Opednews Policy on Vaccinations, Autism, and Disease Prevention
In 1998 Dr. Andrew Wakefield published a short paper in the British medical journal The Lancet on a small study in 12 children linking the measles, mumps and rubella (MMR) vaccine to colitis (bowel inflammation), and subsequent development of autism.
From the beginning the research was questioned not only for the small sample size of only 12 children, but for the very uncertain links to autism. Later it was revealed that Dr. Wakefield was working on an alternative measles vaccine raising issues of conflict of interest. Eventually, based on an exhaustive re-analysis of Wakefield's data it was determined that the stated conclusions of the study were invalid, and The Lancet retracted the paper.
Wikipedia summary: http://en.wikipedia.org/wiki/Andrew_Wakefield
OEN has published a number of articles on links between autism and vaccinations that relied on the Wakefield paper, which has now been discredited. In addition, OEN has published articles that have made other claims about vaccines and vaccinations that are not supported in any way by the scientific literature, including claims that the H1N1 swine flu was manufactured to create a pandemic for the purpose of reaping large profits on the vaccines. The scientific literature clearly indicates that variants of the H1N1 virus have been in the human and domestic pig populations for decades, and that the recent swine flu virus acquired new genes in the context of large scale, industrial pig farming before being passed on to humans.
OEN has a very open policy for publishing articles on topics that are often overlooked by the mainstream media. Over the last several years OEN has published a number of articles calling into question the safety of modern vaccinations against various diseases. In light of new revelations concerning the fraudulent behavior of Andrew Wakefield with regard to the MMR vaccine and links to autism, OEN publicly disclaims any validity to allegations against MMR vaccinations, and other standard childhood vaccinations for serious and deadly diseases.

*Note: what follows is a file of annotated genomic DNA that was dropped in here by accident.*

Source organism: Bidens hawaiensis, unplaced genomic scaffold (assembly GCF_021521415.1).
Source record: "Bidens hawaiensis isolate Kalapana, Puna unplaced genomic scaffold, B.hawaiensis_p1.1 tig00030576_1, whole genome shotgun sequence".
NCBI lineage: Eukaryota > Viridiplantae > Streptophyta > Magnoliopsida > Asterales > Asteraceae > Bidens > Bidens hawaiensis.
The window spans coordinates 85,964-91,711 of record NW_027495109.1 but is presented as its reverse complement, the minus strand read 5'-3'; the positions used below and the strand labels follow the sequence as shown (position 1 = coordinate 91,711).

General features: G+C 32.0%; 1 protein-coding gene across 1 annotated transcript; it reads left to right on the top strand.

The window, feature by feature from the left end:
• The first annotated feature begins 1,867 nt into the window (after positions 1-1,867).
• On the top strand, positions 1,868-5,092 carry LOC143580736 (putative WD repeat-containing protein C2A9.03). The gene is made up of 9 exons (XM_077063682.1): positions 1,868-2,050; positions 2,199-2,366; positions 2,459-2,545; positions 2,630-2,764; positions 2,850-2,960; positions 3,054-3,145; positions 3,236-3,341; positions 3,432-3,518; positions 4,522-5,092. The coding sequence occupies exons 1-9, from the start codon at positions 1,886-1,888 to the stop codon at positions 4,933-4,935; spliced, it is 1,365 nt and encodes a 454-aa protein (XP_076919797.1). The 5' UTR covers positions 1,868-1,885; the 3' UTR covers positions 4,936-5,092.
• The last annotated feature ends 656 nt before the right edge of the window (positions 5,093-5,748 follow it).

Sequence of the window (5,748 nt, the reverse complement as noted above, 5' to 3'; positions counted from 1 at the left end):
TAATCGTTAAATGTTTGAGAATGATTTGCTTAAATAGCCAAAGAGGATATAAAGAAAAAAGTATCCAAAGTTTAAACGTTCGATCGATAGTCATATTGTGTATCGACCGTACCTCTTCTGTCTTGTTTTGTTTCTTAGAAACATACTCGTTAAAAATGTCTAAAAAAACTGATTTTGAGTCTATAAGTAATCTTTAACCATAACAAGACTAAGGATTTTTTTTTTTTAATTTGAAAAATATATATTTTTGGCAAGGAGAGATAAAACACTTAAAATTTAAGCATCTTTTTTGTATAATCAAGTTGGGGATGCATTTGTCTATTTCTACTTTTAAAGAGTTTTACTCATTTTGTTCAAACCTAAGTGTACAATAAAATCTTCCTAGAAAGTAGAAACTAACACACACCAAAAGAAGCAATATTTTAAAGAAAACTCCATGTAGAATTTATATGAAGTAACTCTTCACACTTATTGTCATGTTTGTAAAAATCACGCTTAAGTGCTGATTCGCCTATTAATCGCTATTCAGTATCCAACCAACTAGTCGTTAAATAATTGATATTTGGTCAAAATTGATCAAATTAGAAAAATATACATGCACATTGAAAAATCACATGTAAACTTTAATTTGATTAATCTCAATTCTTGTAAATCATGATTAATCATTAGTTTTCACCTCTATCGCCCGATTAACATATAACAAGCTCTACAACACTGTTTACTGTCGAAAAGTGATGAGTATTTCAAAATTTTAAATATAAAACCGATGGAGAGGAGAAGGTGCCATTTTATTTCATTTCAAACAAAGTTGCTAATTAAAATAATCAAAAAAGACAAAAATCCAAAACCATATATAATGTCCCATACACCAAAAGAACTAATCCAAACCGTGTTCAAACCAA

Vaccinations against diseases like polio, smallpox and measles have prevented hundreds of millions of illnesses and deaths, and in the case of smallpox have literally eradicated the disease from the human population. The evidence for the efficacy of vaccinations is overwhelming, and the incidences of serious side effects are rare when compared with the number of people vaccinated around the world each year.
OEN will no longer publish articles that call for avoiding important childhood vaccinations, including MMR, smallpox and polio. This is a topic that every person should discuss with their doctor, rather than making the decision based on articles posted on the internet. OEN welcomes articles that bring to light new information on drug safety (or lack thereof) as evidence becomes available, but we will not pursue the discredited links between MMR vaccinations and autism.
Recent research has implicated an auto-immune component to the development of autism, and exciting work is indicating that modulating immune system activity may be a promising avenue of treatment.